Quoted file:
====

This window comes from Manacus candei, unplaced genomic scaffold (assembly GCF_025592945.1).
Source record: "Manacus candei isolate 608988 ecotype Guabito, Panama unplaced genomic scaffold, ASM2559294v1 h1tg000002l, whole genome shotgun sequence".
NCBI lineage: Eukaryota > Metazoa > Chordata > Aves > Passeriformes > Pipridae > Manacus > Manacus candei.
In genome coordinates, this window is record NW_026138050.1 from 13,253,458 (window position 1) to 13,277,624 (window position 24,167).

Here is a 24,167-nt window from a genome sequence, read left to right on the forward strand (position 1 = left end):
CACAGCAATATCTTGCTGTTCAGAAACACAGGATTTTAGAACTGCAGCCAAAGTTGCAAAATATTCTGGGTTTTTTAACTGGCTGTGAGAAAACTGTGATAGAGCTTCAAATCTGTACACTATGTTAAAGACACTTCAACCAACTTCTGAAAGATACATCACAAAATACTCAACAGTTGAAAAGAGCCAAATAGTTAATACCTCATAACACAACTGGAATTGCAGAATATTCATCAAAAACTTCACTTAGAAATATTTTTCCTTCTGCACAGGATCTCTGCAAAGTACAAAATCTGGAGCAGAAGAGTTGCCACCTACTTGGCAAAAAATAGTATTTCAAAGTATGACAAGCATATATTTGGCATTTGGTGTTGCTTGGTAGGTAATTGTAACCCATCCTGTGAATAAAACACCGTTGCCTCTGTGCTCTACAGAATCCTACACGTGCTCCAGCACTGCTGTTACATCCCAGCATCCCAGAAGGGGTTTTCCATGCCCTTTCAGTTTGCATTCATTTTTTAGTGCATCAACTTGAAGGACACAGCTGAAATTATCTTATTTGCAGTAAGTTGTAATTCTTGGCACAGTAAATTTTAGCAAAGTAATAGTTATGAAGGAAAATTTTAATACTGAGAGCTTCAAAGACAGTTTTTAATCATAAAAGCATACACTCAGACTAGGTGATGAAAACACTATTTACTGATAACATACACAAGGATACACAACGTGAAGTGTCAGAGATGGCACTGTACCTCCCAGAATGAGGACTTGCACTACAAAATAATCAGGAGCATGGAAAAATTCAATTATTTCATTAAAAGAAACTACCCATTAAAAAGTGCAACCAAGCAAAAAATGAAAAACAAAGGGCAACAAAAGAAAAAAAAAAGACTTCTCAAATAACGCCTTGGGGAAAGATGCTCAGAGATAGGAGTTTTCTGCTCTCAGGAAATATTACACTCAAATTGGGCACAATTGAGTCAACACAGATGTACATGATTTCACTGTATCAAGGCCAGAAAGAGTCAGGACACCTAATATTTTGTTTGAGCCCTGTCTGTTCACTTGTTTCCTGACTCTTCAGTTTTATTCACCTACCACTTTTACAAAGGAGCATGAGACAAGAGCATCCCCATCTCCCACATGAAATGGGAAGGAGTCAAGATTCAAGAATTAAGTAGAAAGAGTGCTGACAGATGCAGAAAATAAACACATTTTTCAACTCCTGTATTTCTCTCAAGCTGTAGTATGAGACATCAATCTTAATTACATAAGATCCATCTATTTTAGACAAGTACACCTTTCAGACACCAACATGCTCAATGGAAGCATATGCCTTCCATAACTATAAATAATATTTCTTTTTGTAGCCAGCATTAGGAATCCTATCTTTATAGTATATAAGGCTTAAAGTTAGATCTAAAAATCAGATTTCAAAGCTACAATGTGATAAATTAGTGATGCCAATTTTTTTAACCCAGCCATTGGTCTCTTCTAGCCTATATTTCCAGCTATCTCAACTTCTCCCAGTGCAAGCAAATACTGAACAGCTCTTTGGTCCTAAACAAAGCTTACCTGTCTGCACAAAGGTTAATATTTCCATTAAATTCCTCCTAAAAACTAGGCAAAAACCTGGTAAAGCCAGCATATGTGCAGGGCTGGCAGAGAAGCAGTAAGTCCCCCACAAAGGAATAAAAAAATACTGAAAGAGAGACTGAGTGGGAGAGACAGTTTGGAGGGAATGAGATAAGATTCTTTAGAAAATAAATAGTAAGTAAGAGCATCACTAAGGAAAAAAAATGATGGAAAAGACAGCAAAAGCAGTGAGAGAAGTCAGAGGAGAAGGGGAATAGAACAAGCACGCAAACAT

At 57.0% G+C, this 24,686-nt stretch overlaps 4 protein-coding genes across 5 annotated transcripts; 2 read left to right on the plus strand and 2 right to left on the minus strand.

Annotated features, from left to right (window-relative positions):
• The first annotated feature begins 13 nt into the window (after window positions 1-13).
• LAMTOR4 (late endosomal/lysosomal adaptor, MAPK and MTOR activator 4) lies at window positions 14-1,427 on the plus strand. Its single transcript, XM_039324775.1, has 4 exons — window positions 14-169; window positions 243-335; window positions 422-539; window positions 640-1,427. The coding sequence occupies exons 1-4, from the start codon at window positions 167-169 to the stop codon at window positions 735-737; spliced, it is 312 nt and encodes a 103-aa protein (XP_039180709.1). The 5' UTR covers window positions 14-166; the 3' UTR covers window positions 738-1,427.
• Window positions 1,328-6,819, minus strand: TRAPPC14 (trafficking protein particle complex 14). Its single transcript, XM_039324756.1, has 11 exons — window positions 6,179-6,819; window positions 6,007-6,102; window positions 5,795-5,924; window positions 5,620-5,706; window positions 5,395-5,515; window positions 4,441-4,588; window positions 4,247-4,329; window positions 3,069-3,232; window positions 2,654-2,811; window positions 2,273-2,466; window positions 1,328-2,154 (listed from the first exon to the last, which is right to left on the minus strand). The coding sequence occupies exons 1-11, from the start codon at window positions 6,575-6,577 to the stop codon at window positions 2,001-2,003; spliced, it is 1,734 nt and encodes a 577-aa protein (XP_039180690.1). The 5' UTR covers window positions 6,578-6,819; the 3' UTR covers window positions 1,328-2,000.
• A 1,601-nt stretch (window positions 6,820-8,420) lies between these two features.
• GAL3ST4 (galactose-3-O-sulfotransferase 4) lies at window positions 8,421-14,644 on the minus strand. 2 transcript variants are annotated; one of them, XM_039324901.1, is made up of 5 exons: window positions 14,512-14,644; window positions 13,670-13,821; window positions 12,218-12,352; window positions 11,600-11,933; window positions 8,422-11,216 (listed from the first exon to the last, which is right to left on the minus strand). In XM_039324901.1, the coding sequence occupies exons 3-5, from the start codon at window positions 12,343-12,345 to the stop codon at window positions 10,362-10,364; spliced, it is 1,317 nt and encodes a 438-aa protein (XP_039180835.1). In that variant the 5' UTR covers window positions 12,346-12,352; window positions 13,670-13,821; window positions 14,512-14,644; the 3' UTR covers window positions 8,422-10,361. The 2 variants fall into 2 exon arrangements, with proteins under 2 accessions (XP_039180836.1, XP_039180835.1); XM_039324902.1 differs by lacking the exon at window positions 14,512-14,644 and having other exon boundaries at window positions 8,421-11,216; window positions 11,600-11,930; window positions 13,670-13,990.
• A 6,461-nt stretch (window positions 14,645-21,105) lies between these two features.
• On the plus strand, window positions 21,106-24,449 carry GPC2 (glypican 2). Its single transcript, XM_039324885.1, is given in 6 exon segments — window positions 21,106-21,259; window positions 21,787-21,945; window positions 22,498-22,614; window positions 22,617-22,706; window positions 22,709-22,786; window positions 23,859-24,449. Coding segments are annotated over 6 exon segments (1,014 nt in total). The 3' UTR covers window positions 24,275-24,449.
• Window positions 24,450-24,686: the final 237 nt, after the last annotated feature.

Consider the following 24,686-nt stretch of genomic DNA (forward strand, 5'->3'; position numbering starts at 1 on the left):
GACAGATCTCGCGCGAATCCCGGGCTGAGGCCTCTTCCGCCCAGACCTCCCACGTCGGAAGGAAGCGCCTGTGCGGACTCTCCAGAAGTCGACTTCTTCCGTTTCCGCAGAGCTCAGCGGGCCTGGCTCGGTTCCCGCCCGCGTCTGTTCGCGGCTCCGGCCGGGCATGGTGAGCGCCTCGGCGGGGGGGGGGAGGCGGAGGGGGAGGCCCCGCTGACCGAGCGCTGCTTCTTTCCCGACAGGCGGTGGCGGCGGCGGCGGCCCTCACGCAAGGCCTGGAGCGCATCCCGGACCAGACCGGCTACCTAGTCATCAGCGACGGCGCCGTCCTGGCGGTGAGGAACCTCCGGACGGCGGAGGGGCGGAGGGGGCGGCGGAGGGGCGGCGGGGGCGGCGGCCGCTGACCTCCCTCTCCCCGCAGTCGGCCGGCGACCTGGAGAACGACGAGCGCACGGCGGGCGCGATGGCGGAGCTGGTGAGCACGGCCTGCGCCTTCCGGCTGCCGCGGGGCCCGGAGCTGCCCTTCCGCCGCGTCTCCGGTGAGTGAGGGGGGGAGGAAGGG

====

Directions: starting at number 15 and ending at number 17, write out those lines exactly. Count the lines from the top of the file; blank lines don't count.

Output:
• On the plus strand, window positions 21,106-24,449 carry GPC2 (glypican 2). Its single transcript, XM_039324885.1, is given in 6 exon segments — window positions 21,106-21,259; window positions 21,787-21,945; window positions 22,498-22,614; window positions 22,617-22,706; window positions 22,709-22,786; window positions 23,859-24,449. Coding segments are annotated over 6 exon segments (1,014 nt in total). The 3' UTR covers window positions 24,275-24,449.
• Window positions 24,450-24,686: the final 237 nt, after the last annotated feature.

Consider the following 24,686-nt stretch of genomic DNA (forward strand, 5'->3'; position numbering starts at 1 on the left):